Dec 182013

By Kyle Buott, President of the Halifax-Dartmouth and District Labour Council and a member of Solidarity Halifax. Originally published on

Image: Solidarity Halifax member Emily Davidson of ALL CAPS Design

This is no ordinary conservative attack.

This is a devastating attack on the most militant union in the country.

The Canadian Union of Postal Workers (CUPW) has long been a leader in the labour movement.

With a commitment to shop floor action and rank-and-file democracy, the postal workers have fought long and hard to make their jobs into good jobs that pay a good wage. Their commitment to women’s rights is equally impressive, with a strike to win maternity benefits that resulted in maternity benefits for most working women in Canada. Not to mention CUPW’s commitment to international solidarity.

Most importantly, the postal workers have fought for control of the process of their work. This key demand, that a worker should have a say in how the work is done, is the one demand capitalism will never tolerate. Under capitalism, unions are allowed to negotiate the terms of exploitation — through wages and benefits — but we can never negotiate how work is done, or suggest we can do it better ourselves without the boss.

CUPW has broken that rule of capitalism.

The postal workers’ collective agreement includes elements of workers’ control of the shop floor and process of work, and they have fought hard to maintain these gains. Through strikes, lockouts and workplace action, CUPW is the model of a progressive, militant and committed working class union. All of our unions can learn from the posties.

That’s why this is so important.

If Harper and the Conservatives succeed in breaking the postal workers, none of us have a hope in hell.

CUPW has many advantages in this struggle. Their union has long forged relationships with our social movement allies in the student, women’s, peace and environmental movements. Our allies will be needed in this struggle. CUPW has also worked hard to maintain a relationship with the public, and letter carriers talk to millions of Canadians each day.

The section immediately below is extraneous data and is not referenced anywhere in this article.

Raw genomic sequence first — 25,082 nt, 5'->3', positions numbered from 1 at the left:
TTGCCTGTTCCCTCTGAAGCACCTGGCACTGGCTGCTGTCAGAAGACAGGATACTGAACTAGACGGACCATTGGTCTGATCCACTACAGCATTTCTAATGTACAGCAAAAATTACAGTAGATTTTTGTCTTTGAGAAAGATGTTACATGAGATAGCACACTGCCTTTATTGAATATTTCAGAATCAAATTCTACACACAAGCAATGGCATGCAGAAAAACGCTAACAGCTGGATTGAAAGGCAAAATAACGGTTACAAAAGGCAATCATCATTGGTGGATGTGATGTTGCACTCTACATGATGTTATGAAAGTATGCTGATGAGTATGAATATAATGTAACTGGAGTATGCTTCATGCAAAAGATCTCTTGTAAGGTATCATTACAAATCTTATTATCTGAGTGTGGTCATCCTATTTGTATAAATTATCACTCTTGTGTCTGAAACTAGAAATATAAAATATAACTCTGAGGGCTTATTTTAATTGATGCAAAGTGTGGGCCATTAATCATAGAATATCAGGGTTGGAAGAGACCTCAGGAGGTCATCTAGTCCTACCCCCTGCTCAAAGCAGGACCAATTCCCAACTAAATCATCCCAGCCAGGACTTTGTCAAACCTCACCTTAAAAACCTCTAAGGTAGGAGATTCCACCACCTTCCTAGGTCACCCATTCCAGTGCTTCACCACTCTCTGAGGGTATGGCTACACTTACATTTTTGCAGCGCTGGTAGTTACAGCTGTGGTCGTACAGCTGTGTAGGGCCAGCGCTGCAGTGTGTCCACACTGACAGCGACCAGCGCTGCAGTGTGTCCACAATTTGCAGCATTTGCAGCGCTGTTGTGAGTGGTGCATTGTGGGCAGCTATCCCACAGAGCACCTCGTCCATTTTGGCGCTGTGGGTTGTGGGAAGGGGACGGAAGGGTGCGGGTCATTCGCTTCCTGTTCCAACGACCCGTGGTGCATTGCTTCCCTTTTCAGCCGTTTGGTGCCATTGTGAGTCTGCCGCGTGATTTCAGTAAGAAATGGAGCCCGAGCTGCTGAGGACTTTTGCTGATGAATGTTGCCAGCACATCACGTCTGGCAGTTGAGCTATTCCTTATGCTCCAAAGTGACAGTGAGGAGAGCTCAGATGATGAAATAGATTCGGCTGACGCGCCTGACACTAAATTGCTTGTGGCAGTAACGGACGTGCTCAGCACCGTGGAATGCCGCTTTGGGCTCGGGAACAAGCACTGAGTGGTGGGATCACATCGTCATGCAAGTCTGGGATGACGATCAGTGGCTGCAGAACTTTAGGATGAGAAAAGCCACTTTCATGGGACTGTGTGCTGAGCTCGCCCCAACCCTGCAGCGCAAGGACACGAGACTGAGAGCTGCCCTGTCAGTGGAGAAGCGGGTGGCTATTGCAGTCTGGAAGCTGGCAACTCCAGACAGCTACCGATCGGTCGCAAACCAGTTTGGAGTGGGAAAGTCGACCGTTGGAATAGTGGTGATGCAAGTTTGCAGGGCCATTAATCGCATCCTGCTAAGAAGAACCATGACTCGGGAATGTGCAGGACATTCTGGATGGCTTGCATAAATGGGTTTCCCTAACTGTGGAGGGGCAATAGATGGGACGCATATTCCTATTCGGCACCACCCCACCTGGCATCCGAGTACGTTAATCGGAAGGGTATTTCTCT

But CUPW can only be successful if the rest of the Labour movement comes to their aid.

We cannot sit back and watch this happen, hoping it won’t be us next.

This is the time. This is the moment. This is the issue that defeats Stephen Harper and sends the Conservatives packing.

The Labour movement must rise to the challenge. Postal workers will lead, but we have to be ready to follow. From info pickets, door-to-door canvasses, leafleting, rallies, demonstrations, civil disobedience and even a general strike, these cuts must be opposed by all means necessary.

Let this become the symbol of all that is corrupt, rotten and wrong with this Conservative regime. From senate scandals, to patronage, to corporate tax cuts, let all of this become one struggle.

Let this be where we take our stand. Support our postal workers.

What must be done:

1. We must immediately begin to form community-labour coalitions across the country in support of the postal workers.

2. We need to begin to spread information, leaflets and graphics about the nature of these cuts — who they will hurt, why this matters, etc.

3. We need to start talking to our neighbours about the loss of home mail delivery and start gathering the names of folks who don’t want to lose home mail delivery.

4. We need to talk to community organizations, seniors groups, non-governmental organizations, municipal councils, student unions, women’s centres, churches and other organization to build opposition to the Conservative cuts and loss of home mail delivery


Note: Articles published by Solidarity Halifax members do not necessarily reflect positions held by the organization.


Dec 182013

By Solidarity Halifax member Emily Davidson of ALL CAPS Design

Kyle Buott, President of the Halifax-Dartmouth and District Labour Council talks to Rick Howe about Canada Post cuts on 95.7 FM. Kyle is a member of Solidarity Halifax.

>>Listen to the interview here [place marker at 29:11]

Note: Statements by Solidarity Halifax members do not necessarily reflect positions held by the organization.


Dec 132013